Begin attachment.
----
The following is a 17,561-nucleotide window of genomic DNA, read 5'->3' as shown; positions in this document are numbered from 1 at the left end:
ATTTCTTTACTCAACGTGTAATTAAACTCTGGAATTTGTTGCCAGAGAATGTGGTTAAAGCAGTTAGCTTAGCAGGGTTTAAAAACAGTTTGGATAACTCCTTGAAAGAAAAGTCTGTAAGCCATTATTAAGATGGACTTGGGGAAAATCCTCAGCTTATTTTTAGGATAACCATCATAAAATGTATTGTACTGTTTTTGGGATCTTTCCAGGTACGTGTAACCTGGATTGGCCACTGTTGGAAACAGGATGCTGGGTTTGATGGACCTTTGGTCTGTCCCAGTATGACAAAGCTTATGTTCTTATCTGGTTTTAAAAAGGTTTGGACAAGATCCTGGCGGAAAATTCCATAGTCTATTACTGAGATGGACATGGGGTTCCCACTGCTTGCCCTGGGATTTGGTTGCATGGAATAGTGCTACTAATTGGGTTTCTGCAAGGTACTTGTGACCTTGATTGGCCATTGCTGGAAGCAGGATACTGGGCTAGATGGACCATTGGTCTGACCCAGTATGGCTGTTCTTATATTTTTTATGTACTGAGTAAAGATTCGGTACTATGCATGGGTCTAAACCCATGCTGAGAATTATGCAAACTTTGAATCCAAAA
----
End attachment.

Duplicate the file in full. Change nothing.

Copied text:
The following is a 17,561-nucleotide window of genomic DNA, read 5'->3' as shown; positions in this document are numbered from 1 at the left end:
ATTTCTTTACTCAACGTGTAATTAAACTCTGGAATTTGTTGCCAGAGAATGTGGTTAAAGCAGTTAGCTTAGCAGGGTTTAAAAACAGTTTGGATAACTCCTTGAAAGAAAAGTCTGTAAGCCATTATTAAGATGGACTTGGGGAAAATCCTCAGCTTATTTTTAGGATAACCATCATAAAATGTATTGTACTGTTTTTGGGATCTTTCCAGGTACGTGTAACCTGGATTGGCCACTGTTGGAAACAGGATGCTGGGTTTGATGGACCTTTGGTCTGTCCCAGTATGACAAAGCTTATGTTCTTATCTGGTTTTAAAAAGGTTTGGACAAGATCCTGGCGGAAAATTCCATAGTCTATTACTGAGATGGACATGGGGTTCCCACTGCTTGCCCTGGGATTTGGTTGCATGGAATAGTGCTACTAATTGGGTTTCTGCAAGGTACTTGTGACCTTGATTGGCCATTGCTGGAAGCAGGATACTGGGCTAGATGGACCATTGGTCTGACCCAGTATGGCTGTTCTTATATTTTTTATGTACTGAGTAAAGATTCGGTACTATGCATGGGTCTAAACCCATGCTGAGAATTATGCAAACTTTGAATCCAAAA